We here in Moore County were blessed by the presence of His Roly-Poliness yesterday. Bill Barber has fought long and hard against requiring ID to vote. Supporters say it helps clamp down on fraud. Barber says it is a racist practice that singles out minorities. (He should try explaining that to the poor folks in majority-minority Robeson County, who are regularly victimized each election by the worst election fraud this side of Chicago.)
Now, this jheri-curled mealy-mouthed tub of goo wants to stop the purging of voter lists. Apparently, that is racist TOO:
Local elections boards in North Carolina are illegally removing thousands of voters from the rolls, and a disproportionate number of them are black, the NAACP said in a federal lawsuit filed Monday.
Voters are being removed because of challenges filed by individuals, which the NAACP says is illegal under federal law less than 90 days before an election. However, state officials say it’s legal under state law.
Early voting already has begun in this critical swing state, where officials and the courts have tussled over voting hours and other issues of poll access.
“This is our Selma, and we will not back down and allow this suppression to continue,” said the Rev. William Barber, president of the North Carolina chapter of the NAACP. He said the challenges represent an example of voter suppression against African-Americans.[…]
[…] The group’s lawsuit zeroes in on Cumberland, Moore and Beaufort counties, where thousands of voters’ names have been challenged. In most cases, mail sent to an address is returned as undeliverable, which county boards can accept as evidence that the voter no longer lives there.
The lawsuit says the state law, and the removals, are in violation of the National Voter Registration Act. It also asks to restore the names of voters who already have been removed.
Among those challenged in Beaufort County was a 100-year-old black woman, Grace Bell Hardison, who uses a post office box for mail. She learned about the challenge from a list in the local newspaper, said her nephew, Greg Satterthwaite. Her options were to go to a hearing — and she only leaves her home once a month — or sign a form, get it notarized and have someone attend the hearing for her.
“Her first reaction was ‘I can’t vote. I can’t vote,'” he said. “She was really upset.”
Why not go to the hearing and explain the mistake? At 100, she’s got no work conflicts. And apparently she has family looking after her that could attend if she didn’t feel up to it. And there still is Same Day Registration if she needs to reapply. MORE:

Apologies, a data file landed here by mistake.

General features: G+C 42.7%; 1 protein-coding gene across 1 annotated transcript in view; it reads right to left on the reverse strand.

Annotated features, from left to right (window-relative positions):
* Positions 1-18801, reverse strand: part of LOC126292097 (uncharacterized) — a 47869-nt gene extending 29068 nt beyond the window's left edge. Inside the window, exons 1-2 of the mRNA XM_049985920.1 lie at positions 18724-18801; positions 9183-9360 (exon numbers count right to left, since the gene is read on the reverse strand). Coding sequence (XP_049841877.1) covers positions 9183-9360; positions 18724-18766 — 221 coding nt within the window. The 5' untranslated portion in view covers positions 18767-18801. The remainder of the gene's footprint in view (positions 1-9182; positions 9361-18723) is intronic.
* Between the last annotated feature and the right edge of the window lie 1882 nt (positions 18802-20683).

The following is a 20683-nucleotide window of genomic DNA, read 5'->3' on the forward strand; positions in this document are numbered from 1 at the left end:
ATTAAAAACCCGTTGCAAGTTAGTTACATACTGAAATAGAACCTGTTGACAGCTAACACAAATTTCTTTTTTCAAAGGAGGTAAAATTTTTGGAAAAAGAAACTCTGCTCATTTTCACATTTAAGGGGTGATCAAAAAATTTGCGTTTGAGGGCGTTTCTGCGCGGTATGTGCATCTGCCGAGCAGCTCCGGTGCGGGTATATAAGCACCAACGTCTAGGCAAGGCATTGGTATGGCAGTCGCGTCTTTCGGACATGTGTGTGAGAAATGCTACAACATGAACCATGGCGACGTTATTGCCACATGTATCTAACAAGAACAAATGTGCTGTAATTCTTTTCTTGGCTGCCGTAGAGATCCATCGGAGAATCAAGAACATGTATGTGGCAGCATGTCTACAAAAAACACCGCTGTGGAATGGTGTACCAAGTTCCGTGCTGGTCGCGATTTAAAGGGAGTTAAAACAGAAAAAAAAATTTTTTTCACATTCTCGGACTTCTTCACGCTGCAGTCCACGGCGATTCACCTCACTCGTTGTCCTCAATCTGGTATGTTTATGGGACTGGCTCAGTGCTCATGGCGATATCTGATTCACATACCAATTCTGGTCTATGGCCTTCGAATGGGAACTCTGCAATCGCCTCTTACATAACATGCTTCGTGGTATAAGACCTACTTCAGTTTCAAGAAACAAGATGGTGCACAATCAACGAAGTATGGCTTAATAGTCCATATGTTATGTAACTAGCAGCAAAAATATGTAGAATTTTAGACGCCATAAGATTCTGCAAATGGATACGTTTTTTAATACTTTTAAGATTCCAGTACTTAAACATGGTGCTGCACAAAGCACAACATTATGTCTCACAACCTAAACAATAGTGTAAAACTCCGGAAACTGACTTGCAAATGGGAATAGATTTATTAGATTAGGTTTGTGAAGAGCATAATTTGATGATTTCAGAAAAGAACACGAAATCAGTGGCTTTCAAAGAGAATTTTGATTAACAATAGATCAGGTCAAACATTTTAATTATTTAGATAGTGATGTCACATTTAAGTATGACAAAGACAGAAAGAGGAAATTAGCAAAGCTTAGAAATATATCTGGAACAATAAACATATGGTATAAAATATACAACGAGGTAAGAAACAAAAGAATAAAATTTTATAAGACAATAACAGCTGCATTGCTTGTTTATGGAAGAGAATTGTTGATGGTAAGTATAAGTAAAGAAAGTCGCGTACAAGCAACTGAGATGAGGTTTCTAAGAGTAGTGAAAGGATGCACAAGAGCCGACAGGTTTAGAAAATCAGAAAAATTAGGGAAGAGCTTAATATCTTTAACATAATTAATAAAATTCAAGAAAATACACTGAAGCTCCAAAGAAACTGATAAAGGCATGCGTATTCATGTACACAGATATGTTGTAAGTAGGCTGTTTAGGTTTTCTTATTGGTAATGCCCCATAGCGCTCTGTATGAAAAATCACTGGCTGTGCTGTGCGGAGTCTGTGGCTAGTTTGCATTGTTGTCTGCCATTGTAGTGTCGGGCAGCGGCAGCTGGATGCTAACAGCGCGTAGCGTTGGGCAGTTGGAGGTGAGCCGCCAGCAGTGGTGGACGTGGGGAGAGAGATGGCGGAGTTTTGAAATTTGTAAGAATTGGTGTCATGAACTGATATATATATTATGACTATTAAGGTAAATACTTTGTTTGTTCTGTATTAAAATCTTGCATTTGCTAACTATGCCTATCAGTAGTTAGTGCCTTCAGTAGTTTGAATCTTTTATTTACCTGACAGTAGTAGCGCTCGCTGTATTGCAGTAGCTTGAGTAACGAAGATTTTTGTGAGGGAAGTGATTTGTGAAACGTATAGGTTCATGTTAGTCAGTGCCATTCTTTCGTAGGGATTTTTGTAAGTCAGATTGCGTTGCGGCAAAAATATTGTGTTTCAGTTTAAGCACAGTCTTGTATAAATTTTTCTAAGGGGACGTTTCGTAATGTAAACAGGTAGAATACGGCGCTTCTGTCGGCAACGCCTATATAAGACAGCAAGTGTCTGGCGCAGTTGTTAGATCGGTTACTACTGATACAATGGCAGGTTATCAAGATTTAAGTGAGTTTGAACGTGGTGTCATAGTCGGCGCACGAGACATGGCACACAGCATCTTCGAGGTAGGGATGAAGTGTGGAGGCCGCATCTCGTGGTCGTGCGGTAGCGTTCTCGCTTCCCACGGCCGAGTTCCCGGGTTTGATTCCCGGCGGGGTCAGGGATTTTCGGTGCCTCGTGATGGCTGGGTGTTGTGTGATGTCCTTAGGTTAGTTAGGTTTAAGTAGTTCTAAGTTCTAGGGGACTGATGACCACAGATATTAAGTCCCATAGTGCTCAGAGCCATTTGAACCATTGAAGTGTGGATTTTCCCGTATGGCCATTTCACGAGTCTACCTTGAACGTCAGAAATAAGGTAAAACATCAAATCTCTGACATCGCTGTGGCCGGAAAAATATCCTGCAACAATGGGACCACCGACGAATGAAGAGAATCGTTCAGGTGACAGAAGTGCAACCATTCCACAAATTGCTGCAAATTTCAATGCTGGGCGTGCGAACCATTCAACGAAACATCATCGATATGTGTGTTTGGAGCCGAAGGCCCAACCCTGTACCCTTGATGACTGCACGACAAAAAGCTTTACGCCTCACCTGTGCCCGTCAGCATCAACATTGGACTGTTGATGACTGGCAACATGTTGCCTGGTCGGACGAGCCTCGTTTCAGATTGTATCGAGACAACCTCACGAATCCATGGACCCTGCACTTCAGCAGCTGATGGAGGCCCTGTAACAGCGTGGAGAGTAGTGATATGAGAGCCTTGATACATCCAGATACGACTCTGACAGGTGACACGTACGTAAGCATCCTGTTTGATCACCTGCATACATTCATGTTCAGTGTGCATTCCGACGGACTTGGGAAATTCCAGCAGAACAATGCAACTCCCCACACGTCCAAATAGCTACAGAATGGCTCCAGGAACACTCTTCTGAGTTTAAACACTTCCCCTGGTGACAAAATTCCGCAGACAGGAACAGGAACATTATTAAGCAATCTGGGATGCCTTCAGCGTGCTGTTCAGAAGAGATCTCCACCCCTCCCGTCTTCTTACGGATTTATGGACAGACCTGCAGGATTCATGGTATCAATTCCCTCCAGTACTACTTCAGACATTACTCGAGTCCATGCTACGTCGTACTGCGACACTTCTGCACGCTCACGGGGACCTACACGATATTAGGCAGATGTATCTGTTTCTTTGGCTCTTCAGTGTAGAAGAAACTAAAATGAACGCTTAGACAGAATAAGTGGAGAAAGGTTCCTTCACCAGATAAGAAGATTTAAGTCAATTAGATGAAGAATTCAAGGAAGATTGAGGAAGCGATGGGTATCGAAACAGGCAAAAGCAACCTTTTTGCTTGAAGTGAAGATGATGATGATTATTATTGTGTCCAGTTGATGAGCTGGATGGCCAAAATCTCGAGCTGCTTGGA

[…] Said Hardison, who is a plaintiff in the lawsuit: “I’m still going to vote. I always vote. When it comes time to vote, I always vote. And I’m going to vote when it comes time.”
The man who filed that and many other challenges in the county, Shane Hubers, said he abandoned it after learning of Hardison’s situation. He said he told county election officials he’ll do the same if people have an explanation: “I’ve not raised a fuss. I’m not vindictive.”
Sounds like it worked itself out. Why are we still suing? MORE:
[…] The people filing challenges in Cumberland and Moore counties say they’re volunteers with the Voter Integrity Project. The group’s director, Jay Delancy, says he wants to reduce the potential for voter fraud.
Individuals have challenged 4,500 voters in Beaufort, Cumberland and Moore counties in August and September — with more than 3,900 of those in Cumberland County, the director of the State Board of Elections, Kim Westbrook Strach, said in a letter to the NAACP.[…]
This sure doesn’t sound like a crowd that believes it has November all wrapped up. Despite all of the melodrama that spews from this ridiculous man’s mouth, IT IS NOT HARD TO VOTE. Actually, when you consider WHAT and WHO has been getting elected, it’s way too easy.
There is nothing wrong with ensuring the information on voter lists is accurate. We audit things in government and the private sector all the time.
At some point, you have to leave it to people to take some grown-up responsibility. Update your address on your driver license and your voter registration when you move. If you can’t find time to handle that all year, there are plenty of opportunities to handle the situation at the polls — with provisional ballots and same-day registration.